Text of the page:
REVIEW: Every Heart a Doorway by Seanan McGuire
Reread after Wayward Children #2: I feel like I can appreciate this book more now. Maybe because I already read it once, maybe because I know more about the worlds and the stories, maybe because I've expanded my reading and am more open, or maybe a combination of all those. It's strange and beautiful and good and sad and all those things at once.
This book was almost as good as it was weird.
It tells the story of those kids who don't feel like they belong in our world, and this time, they actually don't. A door opens to them, and if they enter, they find another world that feels like home, that is home.
"I was looking for a bucket in the cellar of our house, and I found this door I’d never seen before. When I went through, I was in a grove of pomegranate trees. I thought I’d fallen and hit my head. I kept going because … because…”
Because the air had smelled so sweet, and the sky had been black velvet, spangled with points of diamond light that didn’t flicker at all, only burned constant and cold. Because the grass had been wet with dew, and the trees had been heavy with fruit. Because she had wanted to know what was at the end of the long path between the trees, and because she hadn’t wanted to turn back before she understood everything. Because for the first time in forever, she’d felt like she was going home, and that feeling had been enough to move her feet, slowly at first, and then faster, and faster, until she had been running through the clean night air, and nothing else had mattered, or would ever matter again—
“How long were you gone?”
The question was meaningless. Nancy shook her head. “Forever. Years … I was there for years. I didn’t want to come back. Ever.”
But sometimes, they're forced back to our world, a place they no longer (if they ever did) feel comfortable in. They get labeled as crazy, spend their days looking for ways to get back, and, if they're lucky, meet others like them in Eleanor West's Home for Wayward Children.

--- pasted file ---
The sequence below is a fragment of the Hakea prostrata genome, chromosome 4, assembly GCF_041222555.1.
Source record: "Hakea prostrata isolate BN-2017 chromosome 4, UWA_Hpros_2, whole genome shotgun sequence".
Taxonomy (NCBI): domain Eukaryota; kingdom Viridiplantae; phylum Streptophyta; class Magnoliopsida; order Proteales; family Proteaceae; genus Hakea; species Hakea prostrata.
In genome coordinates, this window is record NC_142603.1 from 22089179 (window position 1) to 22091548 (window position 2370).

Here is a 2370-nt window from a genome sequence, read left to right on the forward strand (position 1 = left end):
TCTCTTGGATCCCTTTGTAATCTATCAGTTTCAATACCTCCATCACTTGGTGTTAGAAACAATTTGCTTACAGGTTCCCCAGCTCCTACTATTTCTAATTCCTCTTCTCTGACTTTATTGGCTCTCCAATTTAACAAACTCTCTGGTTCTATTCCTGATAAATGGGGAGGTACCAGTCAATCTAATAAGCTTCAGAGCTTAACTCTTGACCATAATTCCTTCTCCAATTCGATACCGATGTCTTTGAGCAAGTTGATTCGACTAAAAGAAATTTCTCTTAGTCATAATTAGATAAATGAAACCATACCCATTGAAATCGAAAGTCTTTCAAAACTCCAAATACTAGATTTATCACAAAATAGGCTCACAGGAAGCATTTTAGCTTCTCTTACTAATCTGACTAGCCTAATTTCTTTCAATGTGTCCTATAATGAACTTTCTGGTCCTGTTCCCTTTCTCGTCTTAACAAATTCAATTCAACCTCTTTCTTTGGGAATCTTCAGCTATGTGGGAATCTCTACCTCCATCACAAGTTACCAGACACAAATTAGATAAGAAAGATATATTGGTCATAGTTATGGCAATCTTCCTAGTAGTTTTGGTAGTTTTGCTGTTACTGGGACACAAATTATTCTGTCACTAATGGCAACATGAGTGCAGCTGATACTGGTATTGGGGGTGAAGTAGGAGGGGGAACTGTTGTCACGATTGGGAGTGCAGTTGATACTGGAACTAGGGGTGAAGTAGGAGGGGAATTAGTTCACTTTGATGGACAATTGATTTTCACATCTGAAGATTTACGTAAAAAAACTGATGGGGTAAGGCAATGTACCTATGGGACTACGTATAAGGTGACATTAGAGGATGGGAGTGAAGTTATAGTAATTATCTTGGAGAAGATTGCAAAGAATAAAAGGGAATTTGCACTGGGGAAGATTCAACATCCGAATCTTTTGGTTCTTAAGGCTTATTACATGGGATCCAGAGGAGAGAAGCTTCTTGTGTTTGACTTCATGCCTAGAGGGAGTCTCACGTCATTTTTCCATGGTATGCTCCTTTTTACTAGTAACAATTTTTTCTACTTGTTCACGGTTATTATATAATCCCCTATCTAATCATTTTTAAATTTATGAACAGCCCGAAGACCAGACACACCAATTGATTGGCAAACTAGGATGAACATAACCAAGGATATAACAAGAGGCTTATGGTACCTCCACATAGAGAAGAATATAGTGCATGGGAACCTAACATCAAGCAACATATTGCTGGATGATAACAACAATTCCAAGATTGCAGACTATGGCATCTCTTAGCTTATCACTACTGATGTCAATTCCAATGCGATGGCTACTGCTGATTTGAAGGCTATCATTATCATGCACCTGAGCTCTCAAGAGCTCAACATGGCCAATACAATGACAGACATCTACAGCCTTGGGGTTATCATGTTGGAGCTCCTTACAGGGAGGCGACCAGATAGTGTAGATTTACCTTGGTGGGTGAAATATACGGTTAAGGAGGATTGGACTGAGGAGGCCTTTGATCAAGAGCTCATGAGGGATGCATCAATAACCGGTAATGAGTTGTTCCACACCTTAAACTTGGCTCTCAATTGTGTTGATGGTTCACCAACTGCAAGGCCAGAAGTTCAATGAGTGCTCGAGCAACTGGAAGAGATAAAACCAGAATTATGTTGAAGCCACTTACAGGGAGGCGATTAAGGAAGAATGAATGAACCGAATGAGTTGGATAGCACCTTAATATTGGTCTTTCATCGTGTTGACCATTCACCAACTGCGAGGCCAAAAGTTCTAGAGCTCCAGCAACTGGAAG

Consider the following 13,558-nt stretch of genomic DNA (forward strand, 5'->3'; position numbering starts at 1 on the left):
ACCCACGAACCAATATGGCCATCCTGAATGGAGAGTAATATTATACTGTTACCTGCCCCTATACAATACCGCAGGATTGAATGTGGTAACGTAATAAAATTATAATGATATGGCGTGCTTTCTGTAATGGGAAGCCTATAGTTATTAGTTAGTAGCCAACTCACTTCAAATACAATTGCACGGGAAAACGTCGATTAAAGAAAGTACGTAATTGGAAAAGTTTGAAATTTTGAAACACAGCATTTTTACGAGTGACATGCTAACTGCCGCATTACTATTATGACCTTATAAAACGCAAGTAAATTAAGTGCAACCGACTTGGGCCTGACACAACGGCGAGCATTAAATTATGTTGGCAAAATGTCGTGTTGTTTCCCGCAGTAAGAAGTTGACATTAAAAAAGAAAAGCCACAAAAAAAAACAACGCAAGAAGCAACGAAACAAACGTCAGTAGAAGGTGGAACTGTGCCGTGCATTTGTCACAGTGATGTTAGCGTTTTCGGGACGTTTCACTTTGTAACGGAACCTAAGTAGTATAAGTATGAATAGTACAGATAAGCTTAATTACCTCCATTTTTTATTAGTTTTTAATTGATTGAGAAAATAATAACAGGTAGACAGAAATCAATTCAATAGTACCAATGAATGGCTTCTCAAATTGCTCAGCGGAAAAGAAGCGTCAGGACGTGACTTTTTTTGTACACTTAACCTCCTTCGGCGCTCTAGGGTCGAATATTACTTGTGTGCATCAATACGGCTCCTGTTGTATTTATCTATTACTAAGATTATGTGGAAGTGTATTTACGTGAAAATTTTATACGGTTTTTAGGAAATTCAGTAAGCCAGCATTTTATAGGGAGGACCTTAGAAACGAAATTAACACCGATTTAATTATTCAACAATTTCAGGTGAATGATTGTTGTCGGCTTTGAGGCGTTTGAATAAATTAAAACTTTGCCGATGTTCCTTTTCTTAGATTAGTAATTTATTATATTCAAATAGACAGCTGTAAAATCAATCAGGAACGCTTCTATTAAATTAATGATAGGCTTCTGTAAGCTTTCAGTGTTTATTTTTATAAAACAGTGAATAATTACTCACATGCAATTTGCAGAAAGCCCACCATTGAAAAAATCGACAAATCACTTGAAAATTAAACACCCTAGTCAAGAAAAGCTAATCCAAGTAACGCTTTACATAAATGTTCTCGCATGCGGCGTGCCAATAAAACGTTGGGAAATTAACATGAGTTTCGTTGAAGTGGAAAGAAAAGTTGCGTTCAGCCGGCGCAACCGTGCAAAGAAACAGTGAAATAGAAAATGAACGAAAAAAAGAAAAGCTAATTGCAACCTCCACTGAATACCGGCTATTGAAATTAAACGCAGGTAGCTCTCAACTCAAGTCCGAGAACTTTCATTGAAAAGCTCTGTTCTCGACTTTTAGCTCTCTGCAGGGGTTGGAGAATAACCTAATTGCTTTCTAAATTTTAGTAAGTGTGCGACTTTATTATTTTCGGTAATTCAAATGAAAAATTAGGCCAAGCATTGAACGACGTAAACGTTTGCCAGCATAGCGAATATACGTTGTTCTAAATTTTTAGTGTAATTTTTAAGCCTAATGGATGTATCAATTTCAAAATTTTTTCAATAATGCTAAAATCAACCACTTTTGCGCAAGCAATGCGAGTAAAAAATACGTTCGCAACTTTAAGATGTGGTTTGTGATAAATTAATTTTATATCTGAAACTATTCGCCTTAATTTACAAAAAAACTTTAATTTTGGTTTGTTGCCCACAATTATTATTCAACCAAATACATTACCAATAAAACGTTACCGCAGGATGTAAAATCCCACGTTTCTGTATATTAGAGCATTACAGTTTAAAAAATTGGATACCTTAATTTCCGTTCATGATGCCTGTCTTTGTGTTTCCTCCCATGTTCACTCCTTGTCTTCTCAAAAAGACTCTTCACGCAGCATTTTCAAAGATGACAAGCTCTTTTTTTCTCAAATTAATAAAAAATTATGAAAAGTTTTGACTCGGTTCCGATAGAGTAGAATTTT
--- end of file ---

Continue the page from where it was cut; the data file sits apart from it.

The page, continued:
It's a unique story with a very interesting premise and a lot of layers. There are a lot of great things in this book.
The main character is asexual, and I think this might be the first time I've read a book with ace rep.
It is very diverse, with a trans side character, people with disabilities, interesting dynamics, different strengths and values. The worlds they traveled to were as complex as the people, there was a lot of variety. How you were and who you became in the world you call home also defined your values. Everyone had a different set of rules, of wrongs and rights. It was morally grey.
"For us, the places we went were home. We didn't care if they were good or evil or neutral or what. We cared about the fact that for the first time, we didn't have to pretend to be something we weren't. We just got to be. That made all the difference in the world."
I loved the discussions about gender norms and issues, about identity. It showed our world as hard, and for some people, it really is. When you don't fit in predestined places, things go wrong. It's not home. Sometimes people don't accept who you are, not everyone understands, even if they love you.
"Her parents loved her, there was no question of that, but their love was the sort that filled her suitcase with colors and kept trying to set her up on dates with local boys. Their love wanted to fix her, and refused to see that she wasn't broken."
Talking about those things made this book interesting and impressing. Fitting for these times, and in a different format than contemporary.
There was also a surprise murder mystery.
I liked this book, but it didn't really make me happy (apart from happy with the issues it addressed). It was dark, with dark humour, and maybe a bit too strange for me, but I would recommend it. It was good.
"You’re nobody’s doorway but your own, and the only one who gets to tell you how your story ends is you."